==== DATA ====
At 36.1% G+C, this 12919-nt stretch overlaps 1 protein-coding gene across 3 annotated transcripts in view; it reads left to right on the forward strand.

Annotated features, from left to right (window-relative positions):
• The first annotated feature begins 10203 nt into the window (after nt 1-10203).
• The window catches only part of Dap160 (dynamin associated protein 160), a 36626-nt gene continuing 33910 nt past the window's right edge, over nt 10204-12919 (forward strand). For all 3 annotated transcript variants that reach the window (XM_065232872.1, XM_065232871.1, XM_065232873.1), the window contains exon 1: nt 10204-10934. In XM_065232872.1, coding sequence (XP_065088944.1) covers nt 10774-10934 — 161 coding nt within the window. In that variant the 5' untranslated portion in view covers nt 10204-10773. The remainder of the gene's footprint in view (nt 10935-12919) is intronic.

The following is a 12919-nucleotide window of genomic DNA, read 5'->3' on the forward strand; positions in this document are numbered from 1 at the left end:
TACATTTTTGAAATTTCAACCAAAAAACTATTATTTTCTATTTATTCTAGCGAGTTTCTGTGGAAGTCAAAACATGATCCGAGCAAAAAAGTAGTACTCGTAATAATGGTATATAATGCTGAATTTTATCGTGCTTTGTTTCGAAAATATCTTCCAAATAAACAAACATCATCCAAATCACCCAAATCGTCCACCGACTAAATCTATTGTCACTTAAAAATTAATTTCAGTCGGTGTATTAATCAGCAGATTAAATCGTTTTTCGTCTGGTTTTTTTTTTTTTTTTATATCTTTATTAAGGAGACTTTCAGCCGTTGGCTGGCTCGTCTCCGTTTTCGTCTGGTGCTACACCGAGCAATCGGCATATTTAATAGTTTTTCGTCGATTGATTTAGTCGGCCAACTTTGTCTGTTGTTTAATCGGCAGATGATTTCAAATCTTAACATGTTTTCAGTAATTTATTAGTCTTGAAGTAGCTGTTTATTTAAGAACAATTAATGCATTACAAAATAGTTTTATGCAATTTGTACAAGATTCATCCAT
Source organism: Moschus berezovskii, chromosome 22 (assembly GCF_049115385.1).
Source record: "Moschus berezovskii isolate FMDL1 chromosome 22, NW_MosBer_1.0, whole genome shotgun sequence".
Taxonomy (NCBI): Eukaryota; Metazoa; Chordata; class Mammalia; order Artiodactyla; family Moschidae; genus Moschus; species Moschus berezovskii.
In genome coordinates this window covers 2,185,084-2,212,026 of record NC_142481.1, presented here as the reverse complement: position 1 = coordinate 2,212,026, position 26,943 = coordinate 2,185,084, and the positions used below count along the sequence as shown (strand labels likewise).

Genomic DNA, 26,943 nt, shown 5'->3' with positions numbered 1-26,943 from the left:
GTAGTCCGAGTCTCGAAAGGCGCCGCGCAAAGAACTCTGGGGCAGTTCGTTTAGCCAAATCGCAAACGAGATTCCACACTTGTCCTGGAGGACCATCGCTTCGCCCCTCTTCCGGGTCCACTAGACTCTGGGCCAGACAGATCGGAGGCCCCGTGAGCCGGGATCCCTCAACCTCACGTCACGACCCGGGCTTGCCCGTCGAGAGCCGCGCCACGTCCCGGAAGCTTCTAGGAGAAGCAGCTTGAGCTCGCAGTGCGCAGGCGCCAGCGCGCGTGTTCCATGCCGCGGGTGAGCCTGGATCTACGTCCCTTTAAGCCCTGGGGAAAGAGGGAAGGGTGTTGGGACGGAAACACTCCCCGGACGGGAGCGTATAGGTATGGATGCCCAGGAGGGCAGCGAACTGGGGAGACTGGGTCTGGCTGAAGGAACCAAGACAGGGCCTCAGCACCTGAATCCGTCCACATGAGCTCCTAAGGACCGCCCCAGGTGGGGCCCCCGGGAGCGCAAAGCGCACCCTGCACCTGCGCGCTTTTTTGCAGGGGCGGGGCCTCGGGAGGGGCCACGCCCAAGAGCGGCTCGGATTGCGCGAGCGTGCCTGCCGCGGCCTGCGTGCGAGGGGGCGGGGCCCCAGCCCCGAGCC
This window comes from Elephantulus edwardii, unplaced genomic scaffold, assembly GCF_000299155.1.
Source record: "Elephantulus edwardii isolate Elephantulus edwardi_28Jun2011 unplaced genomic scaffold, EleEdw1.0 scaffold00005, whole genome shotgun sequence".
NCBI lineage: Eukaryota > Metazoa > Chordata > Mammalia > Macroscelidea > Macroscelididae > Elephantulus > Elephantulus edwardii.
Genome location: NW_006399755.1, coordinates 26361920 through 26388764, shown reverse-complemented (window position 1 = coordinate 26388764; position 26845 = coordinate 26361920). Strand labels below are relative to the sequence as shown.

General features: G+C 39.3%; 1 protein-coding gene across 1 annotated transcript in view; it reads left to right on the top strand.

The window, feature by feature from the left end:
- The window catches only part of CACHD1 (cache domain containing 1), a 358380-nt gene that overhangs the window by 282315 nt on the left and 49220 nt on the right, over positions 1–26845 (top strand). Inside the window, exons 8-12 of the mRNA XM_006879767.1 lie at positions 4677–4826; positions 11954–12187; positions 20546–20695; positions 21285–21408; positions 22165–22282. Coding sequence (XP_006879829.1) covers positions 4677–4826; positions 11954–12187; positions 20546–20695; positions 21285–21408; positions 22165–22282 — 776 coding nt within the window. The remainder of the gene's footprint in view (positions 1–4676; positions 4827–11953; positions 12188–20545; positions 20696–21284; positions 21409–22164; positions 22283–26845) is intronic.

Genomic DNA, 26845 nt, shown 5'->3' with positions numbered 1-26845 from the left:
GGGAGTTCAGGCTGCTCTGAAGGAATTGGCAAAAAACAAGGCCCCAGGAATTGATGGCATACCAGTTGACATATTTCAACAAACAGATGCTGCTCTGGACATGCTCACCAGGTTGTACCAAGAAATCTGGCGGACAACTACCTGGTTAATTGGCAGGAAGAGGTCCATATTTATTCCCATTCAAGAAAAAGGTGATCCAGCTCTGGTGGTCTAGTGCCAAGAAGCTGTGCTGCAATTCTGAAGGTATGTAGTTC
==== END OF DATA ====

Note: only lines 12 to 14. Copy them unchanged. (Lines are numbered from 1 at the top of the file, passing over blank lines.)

GTAGTCCGAGTCTCGAAAGGCGCCGCGCAAAGAACTCTGGGGCAGTTCGTTTAGCCAAATCGCAAACGAGATTCCACACTTGTCCTGGAGGACCATCGCTTCGCCCCTCTTCCGGGTCCACTAGACTCTGGGCCAGACAGATCGGAGGCCCCGTGAGCCGGGATCCCTCAACCTCACGTCACGACCCGGGCTTGCCCGTCGAGAGCCGCGCCACGTCCCGGAAGCTTCTAGGAGAAGCAGCTTGAGCTCGCAGTGCGCAGGCGCCAGCGCGCGTGTTCCATGCCGCGGGTGAGCCTGGATCTACGTCCCTTTAAGCCCTGGGGAAAGAGGGAAGGGTGTTGGGACGGAAACACTCCCCGGACGGGAGCGTATAGGTATGGATGCCCAGGAGGGCAGCGAACTGGGGAGACTGGGTCTGGCTGAAGGAACCAAGACAGGGCCTCAGCACCTGAATCCGTCCACATGAGCTCCTAAGGACCGCCCCAGGTGGGGCCCCCGGGAGCGCAAAGCGCACCCTGCACCTGCGCGCTTTTTTGCAGGGGCGGGGCCTCGGGAGGGGCCACGCCCAAGAGCGGCTCGGATTGCGCGAGCGTGCCTGCCGCGGCCTGCGTGCGAGGGGGCGGGGCCCCAGCCCCGAGCC
This window comes from Elephantulus edwardii, unplaced genomic scaffold, assembly GCF_000299155.1.
Source record: "Elephantulus edwardii isolate Elephantulus edwardi_28Jun2011 unplaced genomic scaffold, EleEdw1.0 scaffold00005, whole genome shotgun sequence".